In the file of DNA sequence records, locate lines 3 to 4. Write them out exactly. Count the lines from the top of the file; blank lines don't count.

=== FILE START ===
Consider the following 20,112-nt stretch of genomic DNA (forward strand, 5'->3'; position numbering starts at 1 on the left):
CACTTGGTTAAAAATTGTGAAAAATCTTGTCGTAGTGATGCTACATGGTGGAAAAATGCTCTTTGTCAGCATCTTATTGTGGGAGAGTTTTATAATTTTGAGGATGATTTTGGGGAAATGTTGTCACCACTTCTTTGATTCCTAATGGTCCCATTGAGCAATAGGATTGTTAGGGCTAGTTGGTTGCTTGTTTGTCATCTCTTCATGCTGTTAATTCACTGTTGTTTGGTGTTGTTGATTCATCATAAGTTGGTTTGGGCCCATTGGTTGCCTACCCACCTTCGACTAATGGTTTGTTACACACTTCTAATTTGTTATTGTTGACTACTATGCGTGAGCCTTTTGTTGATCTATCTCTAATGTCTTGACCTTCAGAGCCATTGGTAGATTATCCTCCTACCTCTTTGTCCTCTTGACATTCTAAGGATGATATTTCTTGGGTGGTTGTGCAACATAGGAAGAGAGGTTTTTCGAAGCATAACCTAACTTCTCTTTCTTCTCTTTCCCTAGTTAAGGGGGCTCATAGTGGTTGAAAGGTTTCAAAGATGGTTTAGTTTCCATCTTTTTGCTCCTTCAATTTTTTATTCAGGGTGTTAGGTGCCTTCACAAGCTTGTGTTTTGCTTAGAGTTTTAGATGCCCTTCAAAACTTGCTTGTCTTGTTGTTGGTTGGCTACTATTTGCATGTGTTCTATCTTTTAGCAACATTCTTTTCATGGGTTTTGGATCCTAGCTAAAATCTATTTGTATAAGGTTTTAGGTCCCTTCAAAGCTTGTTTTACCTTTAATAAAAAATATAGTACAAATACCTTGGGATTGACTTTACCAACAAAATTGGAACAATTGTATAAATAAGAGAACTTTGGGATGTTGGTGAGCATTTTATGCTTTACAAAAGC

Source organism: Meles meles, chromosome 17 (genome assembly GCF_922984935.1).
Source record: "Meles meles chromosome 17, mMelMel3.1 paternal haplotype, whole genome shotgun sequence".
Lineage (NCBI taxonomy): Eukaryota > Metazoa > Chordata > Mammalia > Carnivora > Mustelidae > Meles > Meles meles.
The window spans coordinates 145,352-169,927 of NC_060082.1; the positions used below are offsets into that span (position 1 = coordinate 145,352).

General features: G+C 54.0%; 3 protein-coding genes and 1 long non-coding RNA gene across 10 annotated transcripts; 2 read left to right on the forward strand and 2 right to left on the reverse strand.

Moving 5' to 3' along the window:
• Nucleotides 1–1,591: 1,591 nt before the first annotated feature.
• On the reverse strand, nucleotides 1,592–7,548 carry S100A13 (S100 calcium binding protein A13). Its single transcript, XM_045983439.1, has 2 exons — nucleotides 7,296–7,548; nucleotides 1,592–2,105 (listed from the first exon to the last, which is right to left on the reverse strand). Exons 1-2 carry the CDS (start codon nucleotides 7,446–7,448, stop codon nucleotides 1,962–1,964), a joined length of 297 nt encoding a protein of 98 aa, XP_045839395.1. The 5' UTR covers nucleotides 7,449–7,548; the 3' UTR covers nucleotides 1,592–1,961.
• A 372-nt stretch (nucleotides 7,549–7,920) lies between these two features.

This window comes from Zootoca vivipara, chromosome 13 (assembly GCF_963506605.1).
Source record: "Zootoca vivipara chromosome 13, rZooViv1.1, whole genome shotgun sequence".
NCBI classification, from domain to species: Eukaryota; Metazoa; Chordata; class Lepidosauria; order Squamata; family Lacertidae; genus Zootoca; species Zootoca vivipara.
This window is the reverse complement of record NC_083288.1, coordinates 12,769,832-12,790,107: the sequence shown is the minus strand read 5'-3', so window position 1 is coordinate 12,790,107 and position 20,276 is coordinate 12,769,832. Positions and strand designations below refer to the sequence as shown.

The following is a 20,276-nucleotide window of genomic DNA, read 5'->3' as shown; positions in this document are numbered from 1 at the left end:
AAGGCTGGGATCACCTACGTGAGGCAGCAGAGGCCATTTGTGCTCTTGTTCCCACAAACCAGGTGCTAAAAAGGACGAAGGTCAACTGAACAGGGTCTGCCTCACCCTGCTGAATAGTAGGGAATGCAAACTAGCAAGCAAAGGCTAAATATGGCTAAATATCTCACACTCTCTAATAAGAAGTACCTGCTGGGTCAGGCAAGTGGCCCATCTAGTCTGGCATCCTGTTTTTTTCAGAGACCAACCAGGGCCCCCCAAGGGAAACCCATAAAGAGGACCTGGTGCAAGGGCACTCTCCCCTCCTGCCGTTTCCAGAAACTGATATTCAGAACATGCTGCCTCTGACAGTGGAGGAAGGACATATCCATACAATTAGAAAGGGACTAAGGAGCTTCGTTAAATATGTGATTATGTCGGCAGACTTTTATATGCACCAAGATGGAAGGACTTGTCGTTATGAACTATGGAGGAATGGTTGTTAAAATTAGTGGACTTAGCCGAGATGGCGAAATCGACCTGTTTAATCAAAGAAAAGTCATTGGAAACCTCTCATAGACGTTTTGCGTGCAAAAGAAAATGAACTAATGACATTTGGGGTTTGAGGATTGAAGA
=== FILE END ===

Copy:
Source organism: Meles meles, chromosome 17 (genome assembly GCF_922984935.1).
Source record: "Meles meles chromosome 17, mMelMel3.1 paternal haplotype, whole genome shotgun sequence".